By Ze'ev Schiff
On December 18, 2005, a letter from the then chief of Military Intelligence,
Major General Aharon Ze'evi Farkash, arrived at the office of then prime
minister Ariel Sharon. In the context of the second Lebanon war, it is an
instructive letter. Farkash was about to conclude his term, and before doing
so, he summarized the annual intelligence assessment. Sharon did not know, of
course, that those were his last days as prime minister, a role that ended
when he suffered a serious stroke.
Two people - then defense minister Shaul Mofaz and Israel Defense Forces Chief
of Staff Dan Halutz - received a copy of Farkash's letter to the prime
minister. Since Farkash was about to retire, Sharon invited him to a private
meeting and told him that he was impressed by the letter, and that he was
planning to hold a special discussion of the matter. But in the end, the
discussion did not take place, because of Sharon's illness.
It is worth citing Farkash's letter to Sharon, focusing in particular on two
sections. The first stated that "the chances of escalation on our northern
border will increase during the course of 2006." The second said: "It is
necessary to plan and be prepared for the possibility of escalation on the
northern border, while strengthening our deterrence power in light of
Hezbollah's intention of kidnapping [Israelis]."
This brief letter summed up MI's assessment for the end of 2005. This
assessment was based on a wealth of material and was reached in discussions
among the most senior intelligence officials, headed by Farkash and his deputy
in charge of the research division, Brigadier General Yossi Kuperwasser. Nor
did it change when a new commander, Major General Amos Yadlin, took over MI.
Kuperwasser was replaced in June 2006 by Brigadier General Yossi Beidatz, who
had accumulated a great deal of experience in confrontations with Hezbollah
The previous defense minister, Shaul Mofaz, also accepted the MI assessment
without hesitation. The question today is whether orders were given and
preparations made in the wake of this assessment, which included serious
warning signs about what could be expected in the North.
The investigating committee headed by Major General (reserves) Doron Almog is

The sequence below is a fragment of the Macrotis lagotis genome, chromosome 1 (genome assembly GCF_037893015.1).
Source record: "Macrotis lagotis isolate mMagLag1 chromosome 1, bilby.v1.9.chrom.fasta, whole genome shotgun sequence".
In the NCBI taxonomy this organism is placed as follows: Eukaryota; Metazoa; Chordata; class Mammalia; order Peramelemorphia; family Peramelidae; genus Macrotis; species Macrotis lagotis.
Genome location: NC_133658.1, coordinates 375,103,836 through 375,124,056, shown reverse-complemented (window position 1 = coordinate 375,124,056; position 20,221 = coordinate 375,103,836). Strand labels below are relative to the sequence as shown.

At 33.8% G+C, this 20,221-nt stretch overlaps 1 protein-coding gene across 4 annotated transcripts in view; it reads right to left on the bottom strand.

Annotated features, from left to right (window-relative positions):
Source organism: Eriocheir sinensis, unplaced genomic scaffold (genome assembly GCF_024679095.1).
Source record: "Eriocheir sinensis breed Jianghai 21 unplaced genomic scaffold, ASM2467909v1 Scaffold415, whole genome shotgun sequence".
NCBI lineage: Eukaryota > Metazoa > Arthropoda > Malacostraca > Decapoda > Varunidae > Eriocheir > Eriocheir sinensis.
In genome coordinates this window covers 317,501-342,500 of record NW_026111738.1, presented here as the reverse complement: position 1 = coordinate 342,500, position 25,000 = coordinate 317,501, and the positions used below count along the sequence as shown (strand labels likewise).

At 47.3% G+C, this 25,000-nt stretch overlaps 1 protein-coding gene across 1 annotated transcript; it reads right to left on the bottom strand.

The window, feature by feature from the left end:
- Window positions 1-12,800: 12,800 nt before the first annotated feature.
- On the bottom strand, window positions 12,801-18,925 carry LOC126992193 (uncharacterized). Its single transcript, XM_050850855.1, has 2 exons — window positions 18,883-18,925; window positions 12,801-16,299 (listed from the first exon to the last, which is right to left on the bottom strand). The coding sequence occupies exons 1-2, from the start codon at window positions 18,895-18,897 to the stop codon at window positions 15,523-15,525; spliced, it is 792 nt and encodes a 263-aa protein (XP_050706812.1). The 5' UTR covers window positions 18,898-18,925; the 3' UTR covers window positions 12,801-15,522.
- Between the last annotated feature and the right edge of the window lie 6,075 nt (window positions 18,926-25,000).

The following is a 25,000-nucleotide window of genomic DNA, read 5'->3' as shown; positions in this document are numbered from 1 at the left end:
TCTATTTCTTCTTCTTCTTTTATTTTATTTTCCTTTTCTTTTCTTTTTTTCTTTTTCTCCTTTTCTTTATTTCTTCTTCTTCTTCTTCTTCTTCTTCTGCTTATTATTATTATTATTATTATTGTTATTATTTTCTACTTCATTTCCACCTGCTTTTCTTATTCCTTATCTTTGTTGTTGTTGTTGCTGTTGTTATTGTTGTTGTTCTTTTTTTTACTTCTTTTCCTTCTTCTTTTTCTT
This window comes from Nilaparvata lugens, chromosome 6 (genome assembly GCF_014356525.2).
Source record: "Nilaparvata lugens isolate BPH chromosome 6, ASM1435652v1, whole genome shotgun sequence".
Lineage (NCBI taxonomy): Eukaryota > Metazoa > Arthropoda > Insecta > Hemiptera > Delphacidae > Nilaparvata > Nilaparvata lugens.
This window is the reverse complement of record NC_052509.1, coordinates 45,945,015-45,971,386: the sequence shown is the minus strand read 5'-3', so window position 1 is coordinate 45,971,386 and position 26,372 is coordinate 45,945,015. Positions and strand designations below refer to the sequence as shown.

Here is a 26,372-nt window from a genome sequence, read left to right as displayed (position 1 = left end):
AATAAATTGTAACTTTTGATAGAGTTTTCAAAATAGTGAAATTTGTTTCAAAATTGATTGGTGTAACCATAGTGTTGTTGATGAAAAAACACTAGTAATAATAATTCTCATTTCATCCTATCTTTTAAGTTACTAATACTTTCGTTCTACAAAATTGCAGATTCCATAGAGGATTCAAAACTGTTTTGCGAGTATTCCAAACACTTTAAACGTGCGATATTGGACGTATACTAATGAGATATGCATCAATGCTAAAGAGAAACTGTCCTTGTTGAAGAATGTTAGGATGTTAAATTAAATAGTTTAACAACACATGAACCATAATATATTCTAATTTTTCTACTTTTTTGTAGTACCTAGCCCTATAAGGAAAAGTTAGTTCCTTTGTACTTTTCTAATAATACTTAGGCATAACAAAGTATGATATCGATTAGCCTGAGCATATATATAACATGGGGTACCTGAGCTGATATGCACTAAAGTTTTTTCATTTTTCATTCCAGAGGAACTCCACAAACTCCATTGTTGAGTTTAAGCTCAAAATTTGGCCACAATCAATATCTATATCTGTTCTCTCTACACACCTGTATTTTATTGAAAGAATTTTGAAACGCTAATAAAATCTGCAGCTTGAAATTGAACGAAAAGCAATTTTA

dealing with that question at present. When Almog presented his report to the
chief of staff, Halutz told him that he did not accept the committee's
conclusions regarding the responsibility of three generals. These three were
Udi Adam, who headed the Northern Command during the war and resigned at its
conclusion; Gadi Eisenkot, who was the head of the General Staff's Operations
Division and today serves as head of Northern Command; and the head of MI,
In hindsight, it is clear that before appointing the Almog committee, the
chief of staff was not careful to define its powers precisely. He demanded
that Almog meet again with the three generals to obtain further clarifications
and reconsider his conclusions. Two days ago, Yadlin conducted an internal
examination at MI, prior to his next meeting with the Almog committee. The
importance that he attributes to this additional meeting with the committee is
demonstrated by the invitation he issued recently to Brigadier General
Kuperwasser to come to Israel. Kuperwasser, who has not yet been discharged
from the IDF, is now in Washington as a visiting fellow at the Saban Center
for Middle East Policy, which is part of the Brookings Institution. Brigadier
General Gal Hirsch, who has meanwhile resigned from his job and is in the
process of resigning from the IDF, has not come to terms with what happened to
him. He considered the possibility of turning to the High Court of Justice but
has apparently decided to forgo that option.
The Almog committee has before it the detailed intelligence assessment from
the end of 2005. It clearly cannot ignore the steps that were or were not
taken in the wake of the receipt of this assessment. Investigating the
military sphere is not sufficient. It is important to examine what the
military leadership, including the chief of staff, told the prime minister.
There is also a need to clarify whether the new political leadership was aware
of IDF plans in case of a major conflagration in the north.
If the chief of staff received the MI assessment, the committee must check
what instructions he issued. Were the necessary forces trained? Was an order
given to replenish equipment? Or perhaps nothing happened, and the only
outcome was a surfeit of talk or a virtual coma.
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